|Publication number||US5283988 A|
|Application number||US 07/925,905|
|Publication date||Feb 8, 1994|
|Filing date||Aug 5, 1992|
|Priority date||Dec 12, 1989|
|Publication number||07925905, 925905, US 5283988 A, US 5283988A, US-A-5283988, US5283988 A, US5283988A|
|Inventors||Geoffrey P. Brown|
|Original Assignee||Brown Geoffrey P|
|Export Citation||BiBTeX, EndNote, RefMan|
|Patent Citations (20), Referenced by (52), Classifications (10), Legal Events (3)|
|External Links: USPTO, USPTO Assignment, Espacenet|
This is a continuation of application Ser. No. 674,536 filed Mar. 22, 1991, now abandoned, which is a continuation-in-part of application Ser. No. 448,871 filed Dec. 12, 1989, now abandoned.
The invention relates to tools for manual sanding and more particularly to sanding devices provided with a vacuum connection for drawing off the dust created by the sanding action.
The sanding of wood or plaster is typically accomplished using a sanding block which is hand-held and to which sheets of sand paper can be removably attached. The dust generated by the sanding action falls freely in the work area and therefore requires subsequent cleanup.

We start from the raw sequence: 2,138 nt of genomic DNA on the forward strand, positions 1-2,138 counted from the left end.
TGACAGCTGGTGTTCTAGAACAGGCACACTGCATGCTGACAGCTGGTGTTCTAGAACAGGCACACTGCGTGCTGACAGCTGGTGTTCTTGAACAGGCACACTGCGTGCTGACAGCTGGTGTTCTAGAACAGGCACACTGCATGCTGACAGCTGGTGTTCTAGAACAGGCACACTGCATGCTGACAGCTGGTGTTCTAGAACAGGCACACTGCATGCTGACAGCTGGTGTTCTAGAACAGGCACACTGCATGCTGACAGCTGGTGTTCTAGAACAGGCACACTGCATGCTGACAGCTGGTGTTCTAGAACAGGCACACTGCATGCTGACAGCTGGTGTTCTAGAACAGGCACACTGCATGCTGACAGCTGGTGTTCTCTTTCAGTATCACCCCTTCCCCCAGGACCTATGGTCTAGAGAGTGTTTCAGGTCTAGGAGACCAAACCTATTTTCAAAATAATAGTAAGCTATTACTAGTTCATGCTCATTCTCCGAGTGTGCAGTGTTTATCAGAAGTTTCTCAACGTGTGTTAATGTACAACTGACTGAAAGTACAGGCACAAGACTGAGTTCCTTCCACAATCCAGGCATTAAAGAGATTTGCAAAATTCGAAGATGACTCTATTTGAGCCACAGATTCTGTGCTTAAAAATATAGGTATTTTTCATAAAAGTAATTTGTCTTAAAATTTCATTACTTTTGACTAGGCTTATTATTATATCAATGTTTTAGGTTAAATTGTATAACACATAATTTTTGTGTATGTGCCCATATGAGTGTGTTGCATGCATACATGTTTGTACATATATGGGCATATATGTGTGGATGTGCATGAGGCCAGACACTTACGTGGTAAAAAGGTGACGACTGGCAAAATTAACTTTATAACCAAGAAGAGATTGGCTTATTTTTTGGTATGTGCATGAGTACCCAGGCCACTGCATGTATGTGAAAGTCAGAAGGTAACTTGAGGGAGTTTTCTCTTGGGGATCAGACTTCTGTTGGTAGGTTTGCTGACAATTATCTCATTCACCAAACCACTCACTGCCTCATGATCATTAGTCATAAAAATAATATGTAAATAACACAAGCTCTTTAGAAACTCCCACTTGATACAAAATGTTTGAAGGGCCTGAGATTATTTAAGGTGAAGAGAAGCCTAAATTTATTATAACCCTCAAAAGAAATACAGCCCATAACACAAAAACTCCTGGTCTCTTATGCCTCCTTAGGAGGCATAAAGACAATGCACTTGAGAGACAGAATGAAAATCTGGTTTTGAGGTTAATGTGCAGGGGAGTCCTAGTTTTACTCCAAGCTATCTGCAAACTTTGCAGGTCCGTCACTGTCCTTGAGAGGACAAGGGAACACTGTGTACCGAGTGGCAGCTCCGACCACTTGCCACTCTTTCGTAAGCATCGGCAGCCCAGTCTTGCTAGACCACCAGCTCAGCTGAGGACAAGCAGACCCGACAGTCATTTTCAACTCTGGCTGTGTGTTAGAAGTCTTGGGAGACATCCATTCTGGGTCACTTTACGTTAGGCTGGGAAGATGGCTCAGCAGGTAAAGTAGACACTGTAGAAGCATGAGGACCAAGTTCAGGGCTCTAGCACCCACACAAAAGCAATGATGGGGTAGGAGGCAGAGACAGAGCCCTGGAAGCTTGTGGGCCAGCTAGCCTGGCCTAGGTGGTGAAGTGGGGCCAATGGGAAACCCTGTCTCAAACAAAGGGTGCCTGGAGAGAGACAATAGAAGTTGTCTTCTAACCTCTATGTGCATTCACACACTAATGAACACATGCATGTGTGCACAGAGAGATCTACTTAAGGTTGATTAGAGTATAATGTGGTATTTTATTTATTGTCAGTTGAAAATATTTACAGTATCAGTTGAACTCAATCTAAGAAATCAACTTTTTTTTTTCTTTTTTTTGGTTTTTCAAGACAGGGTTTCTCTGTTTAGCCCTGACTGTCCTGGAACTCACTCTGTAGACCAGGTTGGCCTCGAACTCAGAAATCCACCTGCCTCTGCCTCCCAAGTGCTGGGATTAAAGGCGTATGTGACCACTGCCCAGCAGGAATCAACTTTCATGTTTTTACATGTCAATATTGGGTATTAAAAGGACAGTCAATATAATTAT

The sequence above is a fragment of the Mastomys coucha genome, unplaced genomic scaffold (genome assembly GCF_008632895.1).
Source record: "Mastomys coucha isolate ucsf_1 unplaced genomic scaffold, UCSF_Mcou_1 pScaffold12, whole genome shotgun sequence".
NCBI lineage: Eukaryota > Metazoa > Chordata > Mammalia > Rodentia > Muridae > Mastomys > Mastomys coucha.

Various devices have been designed to provide a vacuum connection to the sander head to pick up the dust generated by the sanding action in the vicinity of the sander head. For example, U.S. Pat. No. 4,062,152, issued Dec. 13, 1977 to Mehrer discloses a sander which is connected to a vacuum source by a hollow tubular handle. A porous abrasive sheet is mounted on the front surface of a backing plate which has a number of bores which provide an air passageway from the abrasive sheet to a manifold which in turn communicates with the tubular handle by a hollow sleeve universally mounted on the sander body. This device is suited for use on the end of a long handle, but not for holding in the user's hand. Further, the design of the backing plate is not conducive to picking up dust around the edges of the sander, and the vacuum is lost when one end of the device is lifted.